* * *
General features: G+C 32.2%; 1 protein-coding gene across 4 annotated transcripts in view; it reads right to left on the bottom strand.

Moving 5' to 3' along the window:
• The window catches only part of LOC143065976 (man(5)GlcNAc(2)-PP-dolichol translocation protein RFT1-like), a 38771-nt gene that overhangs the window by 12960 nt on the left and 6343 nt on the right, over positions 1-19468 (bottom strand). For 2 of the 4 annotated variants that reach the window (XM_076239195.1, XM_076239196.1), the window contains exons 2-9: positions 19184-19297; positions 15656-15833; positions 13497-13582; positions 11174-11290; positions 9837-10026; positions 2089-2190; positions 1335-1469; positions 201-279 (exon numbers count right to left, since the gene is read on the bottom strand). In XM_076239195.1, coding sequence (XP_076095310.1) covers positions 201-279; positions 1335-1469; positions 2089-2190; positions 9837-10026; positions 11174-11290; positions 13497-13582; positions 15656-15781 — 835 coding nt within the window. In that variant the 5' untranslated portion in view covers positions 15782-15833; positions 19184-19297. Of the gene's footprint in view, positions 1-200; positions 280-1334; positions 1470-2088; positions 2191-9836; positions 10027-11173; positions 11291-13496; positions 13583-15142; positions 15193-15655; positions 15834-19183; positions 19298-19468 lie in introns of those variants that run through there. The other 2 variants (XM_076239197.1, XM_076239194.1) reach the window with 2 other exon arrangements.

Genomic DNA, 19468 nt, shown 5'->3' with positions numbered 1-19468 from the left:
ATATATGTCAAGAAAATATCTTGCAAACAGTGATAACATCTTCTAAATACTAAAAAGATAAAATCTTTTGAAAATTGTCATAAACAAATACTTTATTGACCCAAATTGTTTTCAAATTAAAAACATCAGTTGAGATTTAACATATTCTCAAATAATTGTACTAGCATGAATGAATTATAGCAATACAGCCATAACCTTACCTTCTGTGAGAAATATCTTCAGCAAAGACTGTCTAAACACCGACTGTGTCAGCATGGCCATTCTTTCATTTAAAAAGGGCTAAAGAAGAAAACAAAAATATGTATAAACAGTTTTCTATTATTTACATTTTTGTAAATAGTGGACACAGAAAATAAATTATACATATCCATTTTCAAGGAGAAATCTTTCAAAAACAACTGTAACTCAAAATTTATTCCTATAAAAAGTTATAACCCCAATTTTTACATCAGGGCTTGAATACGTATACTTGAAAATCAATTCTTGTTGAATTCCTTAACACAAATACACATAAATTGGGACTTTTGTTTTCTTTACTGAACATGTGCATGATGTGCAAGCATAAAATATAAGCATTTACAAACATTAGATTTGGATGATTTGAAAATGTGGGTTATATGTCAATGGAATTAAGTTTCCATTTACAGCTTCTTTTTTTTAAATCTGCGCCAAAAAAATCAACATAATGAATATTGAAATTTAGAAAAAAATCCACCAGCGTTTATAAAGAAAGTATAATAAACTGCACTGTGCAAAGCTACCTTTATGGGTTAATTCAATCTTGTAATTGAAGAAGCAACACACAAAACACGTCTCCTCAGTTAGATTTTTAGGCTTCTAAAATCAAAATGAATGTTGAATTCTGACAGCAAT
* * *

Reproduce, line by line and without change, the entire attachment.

General features: G+C 32.2%; 1 protein-coding gene across 4 annotated transcripts in view; it reads right to left on the bottom strand.

Moving 5' to 3' along the window:
• The window catches only part of LOC143065976 (man(5)GlcNAc(2)-PP-dolichol translocation protein RFT1-like), a 38771-nt gene that overhangs the window by 12960 nt on the left and 6343 nt on the right, over positions 1-19468 (bottom strand). For 2 of the 4 annotated variants that reach the window (XM_076239195.1, XM_076239196.1), the window contains exons 2-9: positions 19184-19297; positions 15656-15833; positions 13497-13582; positions 11174-11290; positions 9837-10026; positions 2089-2190; positions 1335-1469; positions 201-279 (exon numbers count right to left, since the gene is read on the bottom strand). In XM_076239195.1, coding sequence (XP_076095310.1) covers positions 201-279; positions 1335-1469; positions 2089-2190; positions 9837-10026; positions 11174-11290; positions 13497-13582; positions 15656-15781 — 835 coding nt within the window. In that variant the 5' untranslated portion in view covers positions 15782-15833; positions 19184-19297. Of the gene's footprint in view, positions 1-200; positions 280-1334; positions 1470-2088; positions 2191-9836; positions 10027-11173; positions 11291-13496; positions 13583-15142; positions 15193-15655; positions 15834-19183; positions 19298-19468 lie in introns of those variants that run through there. The other 2 variants (XM_076239197.1, XM_076239194.1) reach the window with 2 other exon arrangements.

Genomic DNA, 19468 nt, shown 5'->3' with positions numbered 1-19468 from the left:
ATATATGTCAAGAAAATATCTTGCAAACAGTGATAACATCTTCTAAATACTAAAAAGATAAAATCTTTTGAAAATTGTCATAAACAAATACTTTATTGACCCAAATTGTTTTCAAATTAAAAACATCAGTTGAGATTTAACATATTCTCAAATAATTGTACTAGCATGAATGAATTATAGCAATACAGCCATAACCTTACCTTCTGTGAGAAATATCTTCAGCAAAGACTGTCTAAACACCGACTGTGTCAGCATGGCCATTCTTTCATTTAAAAAGGGCTAAAGAAGAAAACAAAAATATGTATAAACAGTTTTCTATTATTTACATTTTTGTAAATAGTGGACACAGAAAATAAATTATACATATCCATTTTCAAGGAGAAATCTTTCAAAAACAACTGTAACTCAAAATTTATTCCTATAAAAAGTTATAACCCCAATTTTTACATCAGGGCTTGAATACGTATACTTGAAAATCAATTCTTGTTGAATTCCTTAACACAAATACACATAAATTGGGACTTTTGTTTTCTTTACTGAACATGTGCATGATGTGCAAGCATAAAATATAAGCATTTACAAACATTAGATTTGGATGATTTGAAAATGTGGGTTATATGTCAATGGAATTAAGTTTCCATTTACAGCTTCTTTTTTTTAAATCTGCGCCAAAAAAATCAACATAATGAATATTGAAATTTAGAAAAAAATCCACCAGCGTTTATAAAGAAAGTATAATAAACTGCACTGTGCAAAGCTACCTTTATGGGTTAATTCAATCTTGTAATTGAAGAAGCAACACACAAAACACGTCTCCTCAGTTAGATTTTTAGGCTTCTAAAATCAAAATGAATGTTGAATTCTGACAGCAAT